Better Malnutrition Management at Sydney Adventist Hospital

Sydney Adventist Hospital Improves Malnutrition Management with CBORD

The CBORD electronic Malnutrition and Nutrition Workload solution (eMS) provides the consulting services and digital tools to close the gap between hospital malnutrition prevalence (30-50%) and low rates of diagnosis and coding.1-4

The negative outcomes associated with malnutrition are well recognised, including increased length of stay, increased readmission rates, increased pressure injury prevalence, greater risk of falls, increased mortality, higher treatment costs, and greater utilisation of hospital resources.5-9  Malnutrition screening, assessment and treatment are a part of the National Safety and Quality Health Service (NSQHS) Standards (Standard 5 Comprehensive Care, Action 5.27 & 5.28).12 In addition, malnutrition is one of sixteen NSQHS hospital-acquired complications (HAC) which may incur financial penalties.

Sydney Adventist Hospital (SAN) is a large 524 bed acute care hospital, that has been a CBORD customer since 2006. They were the CBORD pilot partner in the user-centred design approach for the development of the eMS, and after the success of the pilot continued using it as their digital tool for their ongoing management of malnutrition. “Jodie Privett (Allied Health and Cardiac Rehab Manager SAN) was a fantastic partner and leader of this pilot, delivering transformational change for their hospital, and providing invaluable feedback to fine-tune the development of the eMS,” reports Kirsty Maunder, manager of clinical consulting and business development at CBORD.

Malnutrition was a challenge for the SAN due to their limited dietitian resources to assess and diagnose malnutrition. Significant resource efficiencies were gained through interfacing positive MST referrals from nursing and creating daily lists of at-risk and follow-up patients for dietitians, as well as through analytics which provides automated process and prevalence audits. With the significant revenue opportunity, additional dietitians were recruited to deliver the ongoing assessment and diagnosis of malnutrition, within a more interoperable and efficient digital solution.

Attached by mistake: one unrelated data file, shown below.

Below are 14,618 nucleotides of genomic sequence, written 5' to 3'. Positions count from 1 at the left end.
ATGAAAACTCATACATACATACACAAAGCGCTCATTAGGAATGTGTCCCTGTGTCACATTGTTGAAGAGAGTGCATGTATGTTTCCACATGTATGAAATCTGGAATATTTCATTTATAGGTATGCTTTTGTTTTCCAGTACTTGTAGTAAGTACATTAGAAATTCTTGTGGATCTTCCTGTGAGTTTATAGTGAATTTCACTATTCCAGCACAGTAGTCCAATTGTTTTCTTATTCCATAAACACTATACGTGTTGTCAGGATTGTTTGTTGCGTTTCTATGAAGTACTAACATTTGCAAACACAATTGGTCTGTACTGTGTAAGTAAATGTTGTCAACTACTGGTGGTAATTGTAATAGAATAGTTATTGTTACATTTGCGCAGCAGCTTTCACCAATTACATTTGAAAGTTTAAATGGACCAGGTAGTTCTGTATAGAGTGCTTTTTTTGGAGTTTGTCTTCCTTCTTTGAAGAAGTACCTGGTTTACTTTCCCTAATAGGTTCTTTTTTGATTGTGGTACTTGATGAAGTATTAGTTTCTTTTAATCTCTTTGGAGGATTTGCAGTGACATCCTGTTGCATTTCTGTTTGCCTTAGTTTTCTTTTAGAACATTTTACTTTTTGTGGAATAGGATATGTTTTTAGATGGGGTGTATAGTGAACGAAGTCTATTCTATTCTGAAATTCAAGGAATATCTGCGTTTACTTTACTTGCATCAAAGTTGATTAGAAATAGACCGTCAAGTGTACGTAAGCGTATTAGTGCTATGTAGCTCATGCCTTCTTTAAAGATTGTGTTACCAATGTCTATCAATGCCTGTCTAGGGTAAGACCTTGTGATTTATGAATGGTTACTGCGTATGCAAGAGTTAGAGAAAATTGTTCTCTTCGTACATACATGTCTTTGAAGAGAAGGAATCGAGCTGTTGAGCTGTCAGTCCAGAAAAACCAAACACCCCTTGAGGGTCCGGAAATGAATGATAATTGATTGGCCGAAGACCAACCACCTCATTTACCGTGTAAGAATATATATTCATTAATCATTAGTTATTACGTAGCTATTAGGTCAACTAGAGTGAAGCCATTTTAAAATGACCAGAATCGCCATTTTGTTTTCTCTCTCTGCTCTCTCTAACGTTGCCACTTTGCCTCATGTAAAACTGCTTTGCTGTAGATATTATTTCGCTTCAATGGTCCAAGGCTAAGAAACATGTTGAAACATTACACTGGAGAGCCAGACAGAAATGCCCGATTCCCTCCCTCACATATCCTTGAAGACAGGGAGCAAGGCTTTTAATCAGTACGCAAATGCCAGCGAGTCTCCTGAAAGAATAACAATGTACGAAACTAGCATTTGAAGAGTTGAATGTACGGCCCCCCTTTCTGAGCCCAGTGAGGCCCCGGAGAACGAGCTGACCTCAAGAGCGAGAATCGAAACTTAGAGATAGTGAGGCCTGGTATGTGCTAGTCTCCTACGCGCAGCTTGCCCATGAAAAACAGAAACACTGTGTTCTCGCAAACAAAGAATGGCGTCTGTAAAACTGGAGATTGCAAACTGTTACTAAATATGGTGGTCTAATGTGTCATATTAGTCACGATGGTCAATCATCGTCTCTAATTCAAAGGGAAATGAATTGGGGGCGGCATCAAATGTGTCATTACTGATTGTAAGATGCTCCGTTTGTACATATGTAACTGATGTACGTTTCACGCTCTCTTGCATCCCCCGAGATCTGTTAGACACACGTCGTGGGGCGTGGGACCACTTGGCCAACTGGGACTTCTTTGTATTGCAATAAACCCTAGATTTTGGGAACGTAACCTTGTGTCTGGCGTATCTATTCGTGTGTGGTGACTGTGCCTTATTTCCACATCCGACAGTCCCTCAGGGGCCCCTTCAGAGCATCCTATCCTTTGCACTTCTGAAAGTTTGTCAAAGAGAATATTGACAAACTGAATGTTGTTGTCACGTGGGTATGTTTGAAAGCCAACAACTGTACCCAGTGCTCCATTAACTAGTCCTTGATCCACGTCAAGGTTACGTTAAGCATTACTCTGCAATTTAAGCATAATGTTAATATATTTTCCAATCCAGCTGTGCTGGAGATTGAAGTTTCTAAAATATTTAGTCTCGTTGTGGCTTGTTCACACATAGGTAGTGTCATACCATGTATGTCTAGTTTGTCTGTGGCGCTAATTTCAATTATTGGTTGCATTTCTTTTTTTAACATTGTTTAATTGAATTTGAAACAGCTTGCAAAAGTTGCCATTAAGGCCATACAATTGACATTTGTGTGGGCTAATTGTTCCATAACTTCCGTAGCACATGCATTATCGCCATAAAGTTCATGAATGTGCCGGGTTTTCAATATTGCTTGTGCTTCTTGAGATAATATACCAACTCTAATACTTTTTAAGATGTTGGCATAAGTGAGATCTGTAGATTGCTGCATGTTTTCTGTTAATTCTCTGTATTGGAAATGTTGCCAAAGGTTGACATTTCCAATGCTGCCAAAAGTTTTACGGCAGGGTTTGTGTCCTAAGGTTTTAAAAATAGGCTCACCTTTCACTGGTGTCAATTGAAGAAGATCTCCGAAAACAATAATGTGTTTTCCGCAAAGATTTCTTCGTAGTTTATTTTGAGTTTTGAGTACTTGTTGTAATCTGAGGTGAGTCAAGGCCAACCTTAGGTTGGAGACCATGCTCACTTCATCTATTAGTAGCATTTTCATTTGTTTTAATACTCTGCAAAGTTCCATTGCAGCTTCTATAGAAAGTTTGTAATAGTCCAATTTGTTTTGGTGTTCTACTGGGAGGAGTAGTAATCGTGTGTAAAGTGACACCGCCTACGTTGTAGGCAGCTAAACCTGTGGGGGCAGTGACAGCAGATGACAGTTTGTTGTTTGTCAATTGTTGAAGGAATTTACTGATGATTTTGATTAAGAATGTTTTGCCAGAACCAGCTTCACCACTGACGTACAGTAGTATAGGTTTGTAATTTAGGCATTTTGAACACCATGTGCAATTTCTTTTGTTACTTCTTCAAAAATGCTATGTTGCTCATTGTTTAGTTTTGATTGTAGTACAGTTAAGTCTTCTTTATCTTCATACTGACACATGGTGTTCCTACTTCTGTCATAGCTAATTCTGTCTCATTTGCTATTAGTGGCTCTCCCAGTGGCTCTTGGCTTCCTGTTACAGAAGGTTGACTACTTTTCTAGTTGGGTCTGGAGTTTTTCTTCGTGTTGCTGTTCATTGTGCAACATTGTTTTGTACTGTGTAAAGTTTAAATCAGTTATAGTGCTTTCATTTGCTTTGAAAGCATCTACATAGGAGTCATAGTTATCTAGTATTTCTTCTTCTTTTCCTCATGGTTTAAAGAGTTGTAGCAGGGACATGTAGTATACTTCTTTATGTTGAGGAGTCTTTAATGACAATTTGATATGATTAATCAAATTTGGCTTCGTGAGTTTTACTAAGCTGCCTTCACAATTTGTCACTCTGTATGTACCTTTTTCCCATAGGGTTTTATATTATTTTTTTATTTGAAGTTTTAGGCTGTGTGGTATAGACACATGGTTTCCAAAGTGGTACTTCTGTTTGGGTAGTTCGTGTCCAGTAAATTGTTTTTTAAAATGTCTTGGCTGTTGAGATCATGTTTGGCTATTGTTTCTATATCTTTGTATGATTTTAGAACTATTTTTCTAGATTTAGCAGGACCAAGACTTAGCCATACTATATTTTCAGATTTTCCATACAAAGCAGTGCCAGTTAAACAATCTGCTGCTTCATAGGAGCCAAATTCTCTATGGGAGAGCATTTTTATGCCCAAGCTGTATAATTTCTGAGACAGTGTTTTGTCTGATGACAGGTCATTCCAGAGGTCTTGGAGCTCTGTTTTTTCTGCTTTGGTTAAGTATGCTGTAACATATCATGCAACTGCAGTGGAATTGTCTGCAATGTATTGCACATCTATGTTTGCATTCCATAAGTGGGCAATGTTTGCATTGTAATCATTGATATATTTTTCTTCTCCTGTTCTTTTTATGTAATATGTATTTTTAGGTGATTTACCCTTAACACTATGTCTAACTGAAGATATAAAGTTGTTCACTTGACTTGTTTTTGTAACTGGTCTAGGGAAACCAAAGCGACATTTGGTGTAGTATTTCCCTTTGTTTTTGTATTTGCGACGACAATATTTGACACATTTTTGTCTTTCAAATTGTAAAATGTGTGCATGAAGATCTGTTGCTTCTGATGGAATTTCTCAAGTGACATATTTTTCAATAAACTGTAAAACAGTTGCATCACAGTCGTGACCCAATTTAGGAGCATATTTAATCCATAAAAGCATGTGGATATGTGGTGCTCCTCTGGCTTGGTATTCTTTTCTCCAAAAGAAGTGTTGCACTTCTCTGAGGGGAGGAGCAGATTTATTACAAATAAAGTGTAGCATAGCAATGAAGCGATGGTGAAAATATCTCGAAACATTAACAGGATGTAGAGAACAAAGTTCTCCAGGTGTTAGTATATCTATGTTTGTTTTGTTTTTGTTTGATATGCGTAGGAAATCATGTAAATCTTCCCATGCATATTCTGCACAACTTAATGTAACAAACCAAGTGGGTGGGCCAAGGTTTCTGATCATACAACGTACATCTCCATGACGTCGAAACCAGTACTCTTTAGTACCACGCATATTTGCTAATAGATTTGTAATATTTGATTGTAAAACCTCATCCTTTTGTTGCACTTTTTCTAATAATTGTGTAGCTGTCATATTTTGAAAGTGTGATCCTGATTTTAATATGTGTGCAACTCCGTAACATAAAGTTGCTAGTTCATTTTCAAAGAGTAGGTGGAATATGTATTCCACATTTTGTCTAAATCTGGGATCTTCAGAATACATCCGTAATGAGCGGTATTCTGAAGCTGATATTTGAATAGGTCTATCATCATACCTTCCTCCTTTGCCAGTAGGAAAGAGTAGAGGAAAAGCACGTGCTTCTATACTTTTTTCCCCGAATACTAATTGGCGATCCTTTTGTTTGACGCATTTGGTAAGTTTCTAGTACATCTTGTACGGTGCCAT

“With the eMS our dietitians can easily identify and monitor at-risk patients within their existing workload, and we are excited to be one of the first utilising this digital tool to enhance patient nutrition care, and innovate how dietitians practice,” said Jodie Privett.

Due to their outstanding achievements, the SAN team were a finalist in the Australian Private Hospital Association Clinical Excellence Award in 2022, and have presented their project findings at numerous local and international conferences.

To learn more about how CBORD can help your malnutrition program, contact healthcare@cbord.com.

 

  1. Agarwal, E., Ferguson M, Banks M, Batterham M, Bauer J, Capra S, Isenring E. Malnutrition and poor food intake are associated with prolonged hospital stay, frequent readmissions, and greater in-hospital mortality: results from the Nutrition Care Day Survey 2010. Clin Nutr. 2013;32(5):737-745.
  2. Barker LA, Gout BS, Crowe TC. Hospital Malnutrition: Prevalence, Identification and Impact on Patients and the Healthcare System. J. Environ. Res. Public Health. 2011;8:514-527.
  3. Boltong AG, Loeliger JM, Steer BL. Using a public hospital funding model to strengthen a case for improved nutritional care in a cancer setting. Health Review 2013;37:286-290.
  4. McCray S, Maunder K, Barsha L. Implementation of an electronic solution to improve malnutrition identification and support clinical best practice. J Hum Nutr & Diet. 2022;35(6):1071-1078.
  5. Lim SL, Ong KC, Chan YH, Loke WC, Ferguson M, Daniels L. Malnutrition and its impact on cost of hospitalization, length of stay, readmission and 3-year mortality. Clin Nutr. 2012;31(3):345-350.
  6. Correia MI, Waitzberg DL. The impact of malnutrition on morbidity, mortality, length of hospital stay and costs evaluated through a multivariate model analysis. Clin Nutr. 2003;22(3):235-239.
  7. Norman K, Pichard C, Lochs H, Pirlich M. Prognostic impact of disease-related malnutrition. Clin Nutr. 2008;27(1):5-15.
  8. Compher C, Mehta NM. Diagnosing Malnutrition: Where Are We and Where Do We Need to Go? J Acad Nutr Diet. 2016;116(5):779-784.
  9. Australian Commission on Safety and Quality in Health Care. Hospital-Acquired Complications Information Kit. 2018; Available from: https://www.safetyandquality.gov.au/wp-content/uploads/2018/06/SAQ7730_HAC_InfomationKit_V2.pdf

Find Out How Tucson Medical Center is Improving the Patient Experience

Read the case study today!

AGED CARE

HEALTHCARE

TERTIARY EDUCATION

CONSULTING

PROFESSIONAL SERVICES

SUPPORT

BLOGS

CLIENT ACHIEVEMENTS

EVENTS

WEBINARS

WE ARE CBORD

About CBORD
Newsroom
Careers
Contact Us

Partners